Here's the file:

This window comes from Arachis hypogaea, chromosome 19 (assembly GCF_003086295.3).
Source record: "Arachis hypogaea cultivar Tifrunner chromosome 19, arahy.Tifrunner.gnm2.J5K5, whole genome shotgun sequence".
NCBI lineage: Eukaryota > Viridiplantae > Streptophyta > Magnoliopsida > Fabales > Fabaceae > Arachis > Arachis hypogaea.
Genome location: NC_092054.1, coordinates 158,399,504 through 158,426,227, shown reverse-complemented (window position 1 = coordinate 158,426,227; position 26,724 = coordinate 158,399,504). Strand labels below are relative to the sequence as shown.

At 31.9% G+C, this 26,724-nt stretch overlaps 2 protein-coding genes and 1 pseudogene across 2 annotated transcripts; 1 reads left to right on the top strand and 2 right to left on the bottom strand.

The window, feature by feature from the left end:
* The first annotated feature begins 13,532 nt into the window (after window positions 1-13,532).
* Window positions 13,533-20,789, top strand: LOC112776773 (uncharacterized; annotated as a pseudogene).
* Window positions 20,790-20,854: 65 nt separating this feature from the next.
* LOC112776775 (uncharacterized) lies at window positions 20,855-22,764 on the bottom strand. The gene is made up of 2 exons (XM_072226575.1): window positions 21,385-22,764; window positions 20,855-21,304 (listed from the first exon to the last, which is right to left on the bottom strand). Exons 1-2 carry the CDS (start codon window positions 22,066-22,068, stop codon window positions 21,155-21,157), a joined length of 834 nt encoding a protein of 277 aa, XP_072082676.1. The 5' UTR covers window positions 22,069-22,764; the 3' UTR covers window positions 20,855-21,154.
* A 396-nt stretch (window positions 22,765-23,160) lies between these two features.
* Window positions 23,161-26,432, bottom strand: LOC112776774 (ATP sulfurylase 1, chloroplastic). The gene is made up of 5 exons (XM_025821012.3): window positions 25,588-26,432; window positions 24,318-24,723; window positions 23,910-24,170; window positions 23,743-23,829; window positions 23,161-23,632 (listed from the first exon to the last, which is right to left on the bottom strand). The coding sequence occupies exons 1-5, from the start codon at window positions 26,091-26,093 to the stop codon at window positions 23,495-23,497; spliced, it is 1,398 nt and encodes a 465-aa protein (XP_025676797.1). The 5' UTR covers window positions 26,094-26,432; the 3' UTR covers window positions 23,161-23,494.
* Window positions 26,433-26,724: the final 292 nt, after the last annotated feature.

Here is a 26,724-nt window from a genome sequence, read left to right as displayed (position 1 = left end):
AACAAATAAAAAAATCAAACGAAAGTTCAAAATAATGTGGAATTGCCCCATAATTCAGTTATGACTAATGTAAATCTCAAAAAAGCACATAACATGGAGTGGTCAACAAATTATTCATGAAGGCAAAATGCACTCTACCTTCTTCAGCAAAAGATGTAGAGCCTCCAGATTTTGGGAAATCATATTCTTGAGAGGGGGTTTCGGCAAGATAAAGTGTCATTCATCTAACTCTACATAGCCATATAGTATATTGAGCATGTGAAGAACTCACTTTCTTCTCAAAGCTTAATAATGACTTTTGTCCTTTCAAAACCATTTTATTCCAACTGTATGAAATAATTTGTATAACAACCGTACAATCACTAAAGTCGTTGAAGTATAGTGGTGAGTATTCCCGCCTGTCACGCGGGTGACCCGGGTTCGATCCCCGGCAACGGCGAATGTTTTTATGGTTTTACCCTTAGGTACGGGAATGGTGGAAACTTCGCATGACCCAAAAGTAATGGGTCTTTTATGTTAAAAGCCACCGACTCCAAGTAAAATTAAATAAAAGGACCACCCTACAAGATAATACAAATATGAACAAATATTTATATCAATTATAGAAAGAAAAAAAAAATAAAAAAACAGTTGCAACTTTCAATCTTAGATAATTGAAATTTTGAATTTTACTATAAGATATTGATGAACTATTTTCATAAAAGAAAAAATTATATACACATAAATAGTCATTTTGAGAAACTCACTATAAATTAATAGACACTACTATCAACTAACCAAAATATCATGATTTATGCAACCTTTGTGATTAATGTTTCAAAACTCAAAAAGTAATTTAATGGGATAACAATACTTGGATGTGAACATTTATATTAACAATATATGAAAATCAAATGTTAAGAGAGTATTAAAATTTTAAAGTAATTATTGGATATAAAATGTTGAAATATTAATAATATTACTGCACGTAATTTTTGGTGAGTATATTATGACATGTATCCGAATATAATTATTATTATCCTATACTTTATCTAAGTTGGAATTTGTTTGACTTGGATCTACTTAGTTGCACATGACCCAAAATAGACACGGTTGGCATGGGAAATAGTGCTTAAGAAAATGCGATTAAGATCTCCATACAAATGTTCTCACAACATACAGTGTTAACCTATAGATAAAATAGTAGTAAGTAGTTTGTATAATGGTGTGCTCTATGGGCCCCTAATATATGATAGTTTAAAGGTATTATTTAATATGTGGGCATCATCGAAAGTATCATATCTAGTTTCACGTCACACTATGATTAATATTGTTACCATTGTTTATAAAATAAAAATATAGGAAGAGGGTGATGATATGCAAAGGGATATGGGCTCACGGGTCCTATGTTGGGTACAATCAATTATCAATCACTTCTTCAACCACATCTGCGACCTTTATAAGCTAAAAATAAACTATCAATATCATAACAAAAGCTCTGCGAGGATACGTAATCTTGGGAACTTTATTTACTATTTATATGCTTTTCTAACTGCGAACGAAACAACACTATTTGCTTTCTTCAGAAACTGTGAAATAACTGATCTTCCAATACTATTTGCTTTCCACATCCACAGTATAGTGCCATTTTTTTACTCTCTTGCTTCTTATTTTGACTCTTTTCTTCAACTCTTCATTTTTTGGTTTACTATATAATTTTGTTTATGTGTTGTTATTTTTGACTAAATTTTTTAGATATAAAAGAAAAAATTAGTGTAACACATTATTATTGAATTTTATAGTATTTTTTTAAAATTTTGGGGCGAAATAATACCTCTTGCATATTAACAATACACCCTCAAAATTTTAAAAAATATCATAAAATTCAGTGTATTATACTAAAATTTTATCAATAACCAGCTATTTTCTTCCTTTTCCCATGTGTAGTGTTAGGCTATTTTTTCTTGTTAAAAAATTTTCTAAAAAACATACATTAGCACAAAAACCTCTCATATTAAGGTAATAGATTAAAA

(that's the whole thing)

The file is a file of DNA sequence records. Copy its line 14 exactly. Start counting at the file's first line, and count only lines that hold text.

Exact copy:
Here is a 26,724-nt window from a genome sequence, read left to right as displayed (position 1 = left end):